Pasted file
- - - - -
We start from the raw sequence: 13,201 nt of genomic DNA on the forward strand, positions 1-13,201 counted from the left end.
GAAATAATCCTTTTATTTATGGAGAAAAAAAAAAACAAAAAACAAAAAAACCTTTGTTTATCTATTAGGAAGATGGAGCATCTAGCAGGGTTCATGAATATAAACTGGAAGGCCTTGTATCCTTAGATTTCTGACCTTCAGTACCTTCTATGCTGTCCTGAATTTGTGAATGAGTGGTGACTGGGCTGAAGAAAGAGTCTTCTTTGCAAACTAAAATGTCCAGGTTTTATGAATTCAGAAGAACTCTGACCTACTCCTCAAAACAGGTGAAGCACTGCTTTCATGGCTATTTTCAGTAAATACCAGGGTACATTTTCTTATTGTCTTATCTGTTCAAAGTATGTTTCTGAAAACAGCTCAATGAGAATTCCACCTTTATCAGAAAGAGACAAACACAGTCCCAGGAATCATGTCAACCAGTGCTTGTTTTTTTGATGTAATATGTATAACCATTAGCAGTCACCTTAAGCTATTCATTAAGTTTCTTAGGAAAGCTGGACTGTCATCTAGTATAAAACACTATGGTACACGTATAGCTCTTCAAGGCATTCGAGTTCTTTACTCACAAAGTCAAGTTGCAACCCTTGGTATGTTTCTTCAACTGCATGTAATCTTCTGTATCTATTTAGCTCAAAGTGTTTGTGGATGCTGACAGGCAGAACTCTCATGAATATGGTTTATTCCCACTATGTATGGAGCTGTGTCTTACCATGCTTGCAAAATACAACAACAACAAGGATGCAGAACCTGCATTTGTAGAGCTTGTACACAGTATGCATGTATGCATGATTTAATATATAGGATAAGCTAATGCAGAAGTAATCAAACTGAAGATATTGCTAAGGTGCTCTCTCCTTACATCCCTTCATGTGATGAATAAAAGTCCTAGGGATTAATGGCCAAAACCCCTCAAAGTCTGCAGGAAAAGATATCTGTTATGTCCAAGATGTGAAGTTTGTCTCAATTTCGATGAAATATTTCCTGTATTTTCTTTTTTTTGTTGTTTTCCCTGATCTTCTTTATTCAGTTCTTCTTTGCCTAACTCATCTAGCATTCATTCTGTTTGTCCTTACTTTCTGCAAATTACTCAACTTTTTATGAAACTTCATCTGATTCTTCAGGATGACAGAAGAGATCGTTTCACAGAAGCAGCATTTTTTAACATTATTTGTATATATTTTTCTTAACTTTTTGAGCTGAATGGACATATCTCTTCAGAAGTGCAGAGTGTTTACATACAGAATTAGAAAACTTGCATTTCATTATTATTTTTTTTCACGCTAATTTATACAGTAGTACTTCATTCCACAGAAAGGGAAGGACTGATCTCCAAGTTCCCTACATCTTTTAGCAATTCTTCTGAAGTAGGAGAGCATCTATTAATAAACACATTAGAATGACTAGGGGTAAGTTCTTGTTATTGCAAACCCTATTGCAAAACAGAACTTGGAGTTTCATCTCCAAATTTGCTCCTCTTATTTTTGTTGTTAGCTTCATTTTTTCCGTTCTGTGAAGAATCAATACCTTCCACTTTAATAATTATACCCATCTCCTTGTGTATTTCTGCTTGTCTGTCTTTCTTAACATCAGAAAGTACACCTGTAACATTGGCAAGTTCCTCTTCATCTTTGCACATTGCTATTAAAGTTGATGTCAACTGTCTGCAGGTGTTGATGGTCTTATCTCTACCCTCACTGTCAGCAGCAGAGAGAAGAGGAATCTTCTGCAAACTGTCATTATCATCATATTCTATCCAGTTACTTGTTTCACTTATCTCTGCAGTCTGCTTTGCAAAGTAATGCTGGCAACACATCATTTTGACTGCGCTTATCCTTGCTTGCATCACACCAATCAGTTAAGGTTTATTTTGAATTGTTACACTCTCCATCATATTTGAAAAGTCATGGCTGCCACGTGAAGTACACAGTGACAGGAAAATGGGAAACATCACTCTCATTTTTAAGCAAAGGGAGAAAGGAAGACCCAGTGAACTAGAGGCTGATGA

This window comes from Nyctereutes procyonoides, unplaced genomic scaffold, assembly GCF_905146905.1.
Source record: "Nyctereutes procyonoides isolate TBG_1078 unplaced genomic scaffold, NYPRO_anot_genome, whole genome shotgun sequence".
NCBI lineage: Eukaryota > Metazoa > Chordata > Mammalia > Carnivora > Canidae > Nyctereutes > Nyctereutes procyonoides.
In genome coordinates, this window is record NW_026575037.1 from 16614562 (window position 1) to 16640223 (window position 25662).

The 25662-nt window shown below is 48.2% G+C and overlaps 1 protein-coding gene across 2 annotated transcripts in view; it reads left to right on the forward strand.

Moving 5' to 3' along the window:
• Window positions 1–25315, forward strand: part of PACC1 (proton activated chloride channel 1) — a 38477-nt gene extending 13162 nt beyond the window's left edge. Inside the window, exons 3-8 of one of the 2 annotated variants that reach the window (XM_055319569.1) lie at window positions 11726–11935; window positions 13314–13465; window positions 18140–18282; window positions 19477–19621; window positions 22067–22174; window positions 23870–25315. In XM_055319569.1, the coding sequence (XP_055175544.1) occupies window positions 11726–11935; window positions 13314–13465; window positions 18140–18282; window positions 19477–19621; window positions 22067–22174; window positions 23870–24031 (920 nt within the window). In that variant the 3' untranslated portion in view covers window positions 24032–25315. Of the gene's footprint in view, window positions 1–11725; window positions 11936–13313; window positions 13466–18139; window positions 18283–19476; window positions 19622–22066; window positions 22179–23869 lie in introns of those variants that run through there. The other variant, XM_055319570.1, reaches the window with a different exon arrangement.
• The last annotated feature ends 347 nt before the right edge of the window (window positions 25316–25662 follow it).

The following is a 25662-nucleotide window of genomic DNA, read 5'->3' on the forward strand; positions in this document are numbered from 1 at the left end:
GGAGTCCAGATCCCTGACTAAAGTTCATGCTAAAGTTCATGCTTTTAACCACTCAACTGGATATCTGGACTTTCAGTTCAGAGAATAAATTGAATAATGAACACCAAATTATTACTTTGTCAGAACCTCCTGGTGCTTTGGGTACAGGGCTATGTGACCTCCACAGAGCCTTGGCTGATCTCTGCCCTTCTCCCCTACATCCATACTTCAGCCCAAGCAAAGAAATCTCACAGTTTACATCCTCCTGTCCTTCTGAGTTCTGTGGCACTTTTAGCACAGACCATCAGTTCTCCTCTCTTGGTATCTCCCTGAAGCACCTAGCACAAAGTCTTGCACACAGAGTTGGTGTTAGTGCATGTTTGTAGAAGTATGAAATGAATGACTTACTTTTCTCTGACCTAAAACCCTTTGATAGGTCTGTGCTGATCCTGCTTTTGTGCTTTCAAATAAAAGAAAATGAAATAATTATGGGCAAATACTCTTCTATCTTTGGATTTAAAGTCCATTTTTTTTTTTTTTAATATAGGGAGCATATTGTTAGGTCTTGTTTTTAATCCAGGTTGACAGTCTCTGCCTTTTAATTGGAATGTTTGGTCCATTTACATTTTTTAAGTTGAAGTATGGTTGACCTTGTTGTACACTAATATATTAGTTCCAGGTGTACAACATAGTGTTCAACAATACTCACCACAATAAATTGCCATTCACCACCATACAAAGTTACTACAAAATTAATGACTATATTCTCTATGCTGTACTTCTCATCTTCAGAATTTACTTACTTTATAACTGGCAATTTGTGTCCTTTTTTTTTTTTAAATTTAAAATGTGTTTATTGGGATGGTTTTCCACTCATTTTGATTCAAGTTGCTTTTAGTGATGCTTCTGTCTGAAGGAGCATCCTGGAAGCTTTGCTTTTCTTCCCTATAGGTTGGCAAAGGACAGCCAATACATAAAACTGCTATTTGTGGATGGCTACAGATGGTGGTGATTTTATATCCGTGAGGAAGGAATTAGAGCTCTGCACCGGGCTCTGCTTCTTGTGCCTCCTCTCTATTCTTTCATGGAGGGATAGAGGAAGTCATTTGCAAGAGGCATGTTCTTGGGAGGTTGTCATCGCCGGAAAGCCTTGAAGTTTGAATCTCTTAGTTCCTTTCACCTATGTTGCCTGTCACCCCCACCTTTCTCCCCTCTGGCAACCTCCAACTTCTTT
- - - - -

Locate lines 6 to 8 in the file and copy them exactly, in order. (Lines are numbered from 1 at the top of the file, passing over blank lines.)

In genome coordinates, this window is record NW_026575037.1 from 16614562 (window position 1) to 16640223 (window position 25662).

The 25662-nt window shown below is 48.2% G+C and overlaps 1 protein-coding gene across 2 annotated transcripts in view; it reads left to right on the forward strand.

Moving 5' to 3' along the window: